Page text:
Paper Towns by John Green. Read on Saturday, July 18. I've enjoyed John Green's previous two books a lot (4 and 5 Star Ratings), but this one wasn't successful at all in my book. Green tried to do something that's incredibly difficult, he tried to move away from his traditional "literary fiction" style of writing into more "speculative fiction" by weaving a mystery into this story, but it didn't work for me. Green does really good literary fiction (with tons of "navel-gazing" inner commentary) and good genre fiction (fast-paced action sequences and clues that are relatively hard to uncover until the end), but the mixing didn't work. Frankly, I've only seen one guy do it: Michael Chabon in The Yiddish Policemen's Union. This book didn't succeed in that regard and I found myself skipping though long sections of inner monologue because I wanted to get to the "story," a problem I didn't have with Green's earlier works because the inner monologue was pretty much the crux of the story. He was still witty and his characters still kind of interesting, but this seemed like recyled Looking for Alaska without being as good (too long-winded). Margo Roth Spiegelman was a lot like Alaska and Q/Quentin was a lot like Pudge who pined for Alaska. His writing relied very heavily on other works as a motif (fine with me), but some of what he wrote just seemed too derivative. It's probably not his fault, but I can't read a YA book about self-discovery described as feeling "infinte" without it seeming like a total rip-off of The Perks of Being a Wallflower. I expected more from Green's third book, a building on and improving on his previous two books, but it didn't hit the mark for me. He did too much "telling," and not enough "showing," in this book. The ending was good, I had connected enough with Q that I "got it" when he said the decision he makes at the end of the book was one of the hardest he'd ever made in his life, but that came after being sufficiently bored. None the less, the message of this book was very true (and he hits you over the head with it, so you can't miss it) and worth the read... although I'd recommend waiting for the paperback version. That being said, let me wax philosophical: People are people and books are books and ne'er the twain shall meet; however, sometimes you'll get really lucky and you'll read a book that makes you think about people in a new way, and Paper Towns is one of those books.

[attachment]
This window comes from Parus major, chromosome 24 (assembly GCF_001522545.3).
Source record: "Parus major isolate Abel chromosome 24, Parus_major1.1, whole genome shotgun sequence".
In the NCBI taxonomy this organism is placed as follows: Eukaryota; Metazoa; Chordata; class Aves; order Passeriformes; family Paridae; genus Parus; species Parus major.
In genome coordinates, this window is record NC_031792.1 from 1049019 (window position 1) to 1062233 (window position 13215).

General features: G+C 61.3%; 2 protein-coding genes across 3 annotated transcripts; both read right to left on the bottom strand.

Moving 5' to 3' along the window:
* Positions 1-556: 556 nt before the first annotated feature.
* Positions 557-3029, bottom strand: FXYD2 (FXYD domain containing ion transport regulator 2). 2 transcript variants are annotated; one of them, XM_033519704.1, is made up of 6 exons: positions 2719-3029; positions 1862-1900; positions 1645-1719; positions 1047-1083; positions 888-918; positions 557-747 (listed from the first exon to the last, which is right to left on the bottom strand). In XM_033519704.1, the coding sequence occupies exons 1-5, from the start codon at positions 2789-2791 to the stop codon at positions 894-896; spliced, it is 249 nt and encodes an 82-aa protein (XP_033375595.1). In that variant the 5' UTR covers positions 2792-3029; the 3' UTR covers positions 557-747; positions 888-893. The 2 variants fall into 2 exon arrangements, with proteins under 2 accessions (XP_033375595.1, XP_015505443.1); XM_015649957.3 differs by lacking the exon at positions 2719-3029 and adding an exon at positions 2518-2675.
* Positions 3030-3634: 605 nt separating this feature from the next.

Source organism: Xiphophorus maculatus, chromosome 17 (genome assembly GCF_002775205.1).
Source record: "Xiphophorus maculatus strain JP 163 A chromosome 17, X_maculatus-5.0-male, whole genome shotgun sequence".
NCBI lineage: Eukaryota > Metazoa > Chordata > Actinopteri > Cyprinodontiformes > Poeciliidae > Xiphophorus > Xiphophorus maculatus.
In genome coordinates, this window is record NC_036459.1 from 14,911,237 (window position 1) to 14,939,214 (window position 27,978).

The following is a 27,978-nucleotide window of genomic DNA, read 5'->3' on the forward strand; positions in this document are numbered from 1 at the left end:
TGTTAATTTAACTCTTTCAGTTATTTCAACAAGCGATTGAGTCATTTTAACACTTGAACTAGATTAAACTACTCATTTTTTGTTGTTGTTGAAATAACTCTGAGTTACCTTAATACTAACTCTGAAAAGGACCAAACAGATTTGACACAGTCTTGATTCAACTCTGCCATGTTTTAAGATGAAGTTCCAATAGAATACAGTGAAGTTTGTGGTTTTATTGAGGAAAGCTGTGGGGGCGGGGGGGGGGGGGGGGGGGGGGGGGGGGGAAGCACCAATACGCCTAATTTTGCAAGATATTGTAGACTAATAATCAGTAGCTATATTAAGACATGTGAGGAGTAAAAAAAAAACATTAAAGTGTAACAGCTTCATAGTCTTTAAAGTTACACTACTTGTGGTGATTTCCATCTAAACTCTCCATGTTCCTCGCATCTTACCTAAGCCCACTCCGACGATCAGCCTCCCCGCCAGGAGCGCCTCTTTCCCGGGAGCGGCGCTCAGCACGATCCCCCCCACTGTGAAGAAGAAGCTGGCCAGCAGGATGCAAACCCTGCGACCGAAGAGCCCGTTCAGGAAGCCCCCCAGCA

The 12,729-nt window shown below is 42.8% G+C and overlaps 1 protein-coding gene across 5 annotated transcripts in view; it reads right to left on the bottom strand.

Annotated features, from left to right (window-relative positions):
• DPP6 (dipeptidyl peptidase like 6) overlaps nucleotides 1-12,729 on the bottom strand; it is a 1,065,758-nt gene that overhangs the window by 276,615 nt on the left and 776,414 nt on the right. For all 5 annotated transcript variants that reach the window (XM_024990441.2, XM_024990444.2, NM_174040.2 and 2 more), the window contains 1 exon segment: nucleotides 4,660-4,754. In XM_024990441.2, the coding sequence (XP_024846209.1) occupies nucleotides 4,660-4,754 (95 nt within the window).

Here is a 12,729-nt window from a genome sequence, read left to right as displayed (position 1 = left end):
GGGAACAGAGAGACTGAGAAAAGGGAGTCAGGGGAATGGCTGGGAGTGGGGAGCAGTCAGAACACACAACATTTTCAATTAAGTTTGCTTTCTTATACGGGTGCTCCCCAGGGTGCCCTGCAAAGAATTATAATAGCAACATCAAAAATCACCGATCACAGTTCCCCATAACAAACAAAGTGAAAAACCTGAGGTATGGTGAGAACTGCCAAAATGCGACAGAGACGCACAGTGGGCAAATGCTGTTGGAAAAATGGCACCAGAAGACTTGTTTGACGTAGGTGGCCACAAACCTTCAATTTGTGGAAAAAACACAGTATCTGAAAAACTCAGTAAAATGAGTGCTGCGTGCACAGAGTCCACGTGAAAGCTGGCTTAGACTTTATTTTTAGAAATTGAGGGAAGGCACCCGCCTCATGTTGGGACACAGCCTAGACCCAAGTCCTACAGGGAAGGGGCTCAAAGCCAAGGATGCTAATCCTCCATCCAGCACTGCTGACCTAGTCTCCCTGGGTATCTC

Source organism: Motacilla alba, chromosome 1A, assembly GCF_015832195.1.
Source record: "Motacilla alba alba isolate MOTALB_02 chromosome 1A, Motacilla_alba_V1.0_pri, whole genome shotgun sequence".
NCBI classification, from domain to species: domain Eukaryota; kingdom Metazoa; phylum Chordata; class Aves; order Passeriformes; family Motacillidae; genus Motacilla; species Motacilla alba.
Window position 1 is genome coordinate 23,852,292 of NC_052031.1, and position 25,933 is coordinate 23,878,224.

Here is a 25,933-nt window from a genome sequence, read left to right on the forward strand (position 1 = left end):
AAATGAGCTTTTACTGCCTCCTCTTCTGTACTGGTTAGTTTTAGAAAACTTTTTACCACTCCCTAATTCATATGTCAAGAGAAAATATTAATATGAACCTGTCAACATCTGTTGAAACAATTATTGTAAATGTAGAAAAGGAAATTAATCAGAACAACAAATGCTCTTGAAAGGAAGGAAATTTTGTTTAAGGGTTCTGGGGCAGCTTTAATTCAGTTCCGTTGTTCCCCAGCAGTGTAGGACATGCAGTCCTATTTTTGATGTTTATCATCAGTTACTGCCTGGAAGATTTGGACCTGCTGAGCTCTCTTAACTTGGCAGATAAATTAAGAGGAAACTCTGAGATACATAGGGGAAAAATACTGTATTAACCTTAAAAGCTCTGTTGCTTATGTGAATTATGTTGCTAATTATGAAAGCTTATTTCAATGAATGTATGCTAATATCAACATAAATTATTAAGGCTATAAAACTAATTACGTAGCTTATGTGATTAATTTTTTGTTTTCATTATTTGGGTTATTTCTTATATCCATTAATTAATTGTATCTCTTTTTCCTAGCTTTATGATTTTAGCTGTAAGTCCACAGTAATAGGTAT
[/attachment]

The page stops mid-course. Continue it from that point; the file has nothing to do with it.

The Disreputable History of Frankie Landau-Banks by E. Lockhart. Read on Sunday, July 19. This book which tells the story of how a female high school sophomore at a prestigious boarding school secretly infiltrates an all-male "social club" and sets things spinning, was very, very good. Interesting and richly-drawn characters, good plot with good pacing and a lot of showing rather than telling. Pretty much, a nice relief after finishing Paper Towns. I loved everything about this book, can't think of any real drawbacks, liked that the ending wasn't "cookie cutter" and think that E. Lockhart (who is a writing partner of John Green's) should have a little chit-chat with him where they can swap the spit about this book. Both were looking to be 2009 Pritz Medal contenders and, for my money, I was glad that Lockhart got the play. This book was really great, used a female protagonist in a strong and truly believable way, and was a great read all around.

1 comment:

Jess said...

Thanks for all the great reviews. The Disreputable History of Frankie Landau-Banks sounds like a book I would enjoy -- thanks for the recommendation.